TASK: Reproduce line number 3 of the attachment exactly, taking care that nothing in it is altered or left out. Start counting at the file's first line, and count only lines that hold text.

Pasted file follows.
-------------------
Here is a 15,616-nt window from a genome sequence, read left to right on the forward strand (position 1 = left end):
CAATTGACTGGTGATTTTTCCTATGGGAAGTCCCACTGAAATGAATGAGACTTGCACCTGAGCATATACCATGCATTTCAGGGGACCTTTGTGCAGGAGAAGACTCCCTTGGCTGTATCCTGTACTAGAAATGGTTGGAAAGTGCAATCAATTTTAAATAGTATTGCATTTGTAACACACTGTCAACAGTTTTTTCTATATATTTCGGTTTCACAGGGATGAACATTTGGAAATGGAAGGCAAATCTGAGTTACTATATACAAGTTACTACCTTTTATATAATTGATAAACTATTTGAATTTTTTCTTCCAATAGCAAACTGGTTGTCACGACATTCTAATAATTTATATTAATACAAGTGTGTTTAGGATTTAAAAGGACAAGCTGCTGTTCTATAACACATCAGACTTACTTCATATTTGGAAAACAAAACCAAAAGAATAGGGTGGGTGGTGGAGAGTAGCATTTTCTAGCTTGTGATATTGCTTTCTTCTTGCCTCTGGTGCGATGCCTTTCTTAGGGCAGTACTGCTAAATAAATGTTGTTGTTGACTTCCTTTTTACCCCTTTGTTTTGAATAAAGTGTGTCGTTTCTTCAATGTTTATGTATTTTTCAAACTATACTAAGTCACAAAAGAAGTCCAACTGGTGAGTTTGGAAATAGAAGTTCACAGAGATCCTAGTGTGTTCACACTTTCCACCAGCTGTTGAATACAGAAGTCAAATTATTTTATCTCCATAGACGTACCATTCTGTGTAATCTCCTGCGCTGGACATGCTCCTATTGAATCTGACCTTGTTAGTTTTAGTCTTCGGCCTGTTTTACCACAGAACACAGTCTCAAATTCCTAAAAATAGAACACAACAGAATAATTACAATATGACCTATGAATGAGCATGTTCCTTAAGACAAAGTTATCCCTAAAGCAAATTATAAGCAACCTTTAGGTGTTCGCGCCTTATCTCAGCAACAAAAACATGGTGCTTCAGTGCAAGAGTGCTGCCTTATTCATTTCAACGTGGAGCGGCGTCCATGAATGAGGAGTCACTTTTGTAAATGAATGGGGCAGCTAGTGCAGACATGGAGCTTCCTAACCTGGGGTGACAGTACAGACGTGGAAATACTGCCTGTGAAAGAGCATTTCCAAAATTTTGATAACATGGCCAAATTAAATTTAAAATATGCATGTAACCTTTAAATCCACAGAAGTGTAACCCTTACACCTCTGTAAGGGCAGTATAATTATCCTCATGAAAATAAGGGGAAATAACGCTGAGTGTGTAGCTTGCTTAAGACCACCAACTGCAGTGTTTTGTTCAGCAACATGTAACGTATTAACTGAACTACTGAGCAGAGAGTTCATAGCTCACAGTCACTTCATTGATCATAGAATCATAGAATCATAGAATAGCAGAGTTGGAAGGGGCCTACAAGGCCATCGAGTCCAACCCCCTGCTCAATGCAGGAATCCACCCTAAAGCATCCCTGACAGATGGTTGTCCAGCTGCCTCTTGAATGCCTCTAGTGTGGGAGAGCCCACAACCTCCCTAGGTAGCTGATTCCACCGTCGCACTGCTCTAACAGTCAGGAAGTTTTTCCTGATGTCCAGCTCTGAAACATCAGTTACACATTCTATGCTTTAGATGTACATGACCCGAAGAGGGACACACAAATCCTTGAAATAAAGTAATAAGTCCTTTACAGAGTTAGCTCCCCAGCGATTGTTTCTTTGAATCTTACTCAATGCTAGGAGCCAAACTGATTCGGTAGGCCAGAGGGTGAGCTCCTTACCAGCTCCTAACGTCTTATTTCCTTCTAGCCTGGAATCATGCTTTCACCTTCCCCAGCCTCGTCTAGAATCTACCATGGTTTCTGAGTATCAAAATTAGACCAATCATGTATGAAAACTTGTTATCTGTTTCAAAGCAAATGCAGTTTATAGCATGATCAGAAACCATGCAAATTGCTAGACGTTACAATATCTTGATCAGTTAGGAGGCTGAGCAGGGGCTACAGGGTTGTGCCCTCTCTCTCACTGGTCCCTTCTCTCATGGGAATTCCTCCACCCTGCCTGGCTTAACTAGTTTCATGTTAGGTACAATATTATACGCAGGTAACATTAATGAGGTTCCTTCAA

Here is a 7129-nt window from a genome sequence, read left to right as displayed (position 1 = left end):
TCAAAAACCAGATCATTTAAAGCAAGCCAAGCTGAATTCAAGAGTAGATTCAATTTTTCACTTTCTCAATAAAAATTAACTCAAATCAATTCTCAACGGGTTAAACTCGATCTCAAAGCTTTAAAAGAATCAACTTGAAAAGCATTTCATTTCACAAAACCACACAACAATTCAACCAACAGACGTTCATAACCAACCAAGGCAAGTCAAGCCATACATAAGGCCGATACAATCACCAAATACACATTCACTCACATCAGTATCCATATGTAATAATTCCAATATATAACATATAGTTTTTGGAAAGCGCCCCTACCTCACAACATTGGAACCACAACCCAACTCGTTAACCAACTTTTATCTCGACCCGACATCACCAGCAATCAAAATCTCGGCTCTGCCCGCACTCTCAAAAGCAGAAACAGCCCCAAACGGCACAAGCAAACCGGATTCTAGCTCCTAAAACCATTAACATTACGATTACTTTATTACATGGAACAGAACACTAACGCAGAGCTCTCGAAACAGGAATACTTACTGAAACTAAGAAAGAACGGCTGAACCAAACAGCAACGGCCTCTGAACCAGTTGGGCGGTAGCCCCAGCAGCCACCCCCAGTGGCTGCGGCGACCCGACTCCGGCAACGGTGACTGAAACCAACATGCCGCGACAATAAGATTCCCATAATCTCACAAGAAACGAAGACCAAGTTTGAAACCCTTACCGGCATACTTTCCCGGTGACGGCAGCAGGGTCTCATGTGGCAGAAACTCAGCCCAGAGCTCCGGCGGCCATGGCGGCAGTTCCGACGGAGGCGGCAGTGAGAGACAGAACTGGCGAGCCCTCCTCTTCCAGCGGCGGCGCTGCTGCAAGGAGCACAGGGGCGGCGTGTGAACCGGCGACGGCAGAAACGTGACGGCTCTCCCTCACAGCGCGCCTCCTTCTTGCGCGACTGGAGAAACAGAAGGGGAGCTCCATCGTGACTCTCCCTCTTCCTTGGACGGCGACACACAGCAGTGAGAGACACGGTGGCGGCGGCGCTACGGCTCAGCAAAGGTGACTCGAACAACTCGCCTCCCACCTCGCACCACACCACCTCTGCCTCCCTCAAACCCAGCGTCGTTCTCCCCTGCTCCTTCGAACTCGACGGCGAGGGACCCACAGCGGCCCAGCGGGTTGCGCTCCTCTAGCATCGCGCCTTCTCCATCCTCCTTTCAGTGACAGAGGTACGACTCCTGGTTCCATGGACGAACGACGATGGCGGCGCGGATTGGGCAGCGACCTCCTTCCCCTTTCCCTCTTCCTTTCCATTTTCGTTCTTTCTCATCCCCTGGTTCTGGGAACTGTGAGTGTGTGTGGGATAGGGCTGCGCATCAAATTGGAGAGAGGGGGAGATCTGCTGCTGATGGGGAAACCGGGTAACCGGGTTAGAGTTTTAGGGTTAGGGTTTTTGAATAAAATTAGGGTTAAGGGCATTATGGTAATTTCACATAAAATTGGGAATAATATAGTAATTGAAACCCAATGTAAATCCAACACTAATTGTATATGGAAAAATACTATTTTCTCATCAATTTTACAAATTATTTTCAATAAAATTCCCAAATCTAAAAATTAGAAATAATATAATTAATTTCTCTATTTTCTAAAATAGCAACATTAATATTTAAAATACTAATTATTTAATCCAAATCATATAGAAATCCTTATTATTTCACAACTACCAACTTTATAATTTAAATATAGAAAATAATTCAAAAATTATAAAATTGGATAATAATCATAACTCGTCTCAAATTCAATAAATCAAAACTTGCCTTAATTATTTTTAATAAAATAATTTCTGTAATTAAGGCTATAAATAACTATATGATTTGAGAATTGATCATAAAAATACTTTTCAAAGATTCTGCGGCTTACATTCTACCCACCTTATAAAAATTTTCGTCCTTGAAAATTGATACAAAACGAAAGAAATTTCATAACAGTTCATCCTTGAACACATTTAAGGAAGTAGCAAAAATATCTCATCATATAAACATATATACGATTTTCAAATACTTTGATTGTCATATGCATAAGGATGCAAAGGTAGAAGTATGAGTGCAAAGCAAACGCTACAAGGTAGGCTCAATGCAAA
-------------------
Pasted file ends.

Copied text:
Here is a 7129-nt window from a genome sequence, read left to right as displayed (position 1 = left end):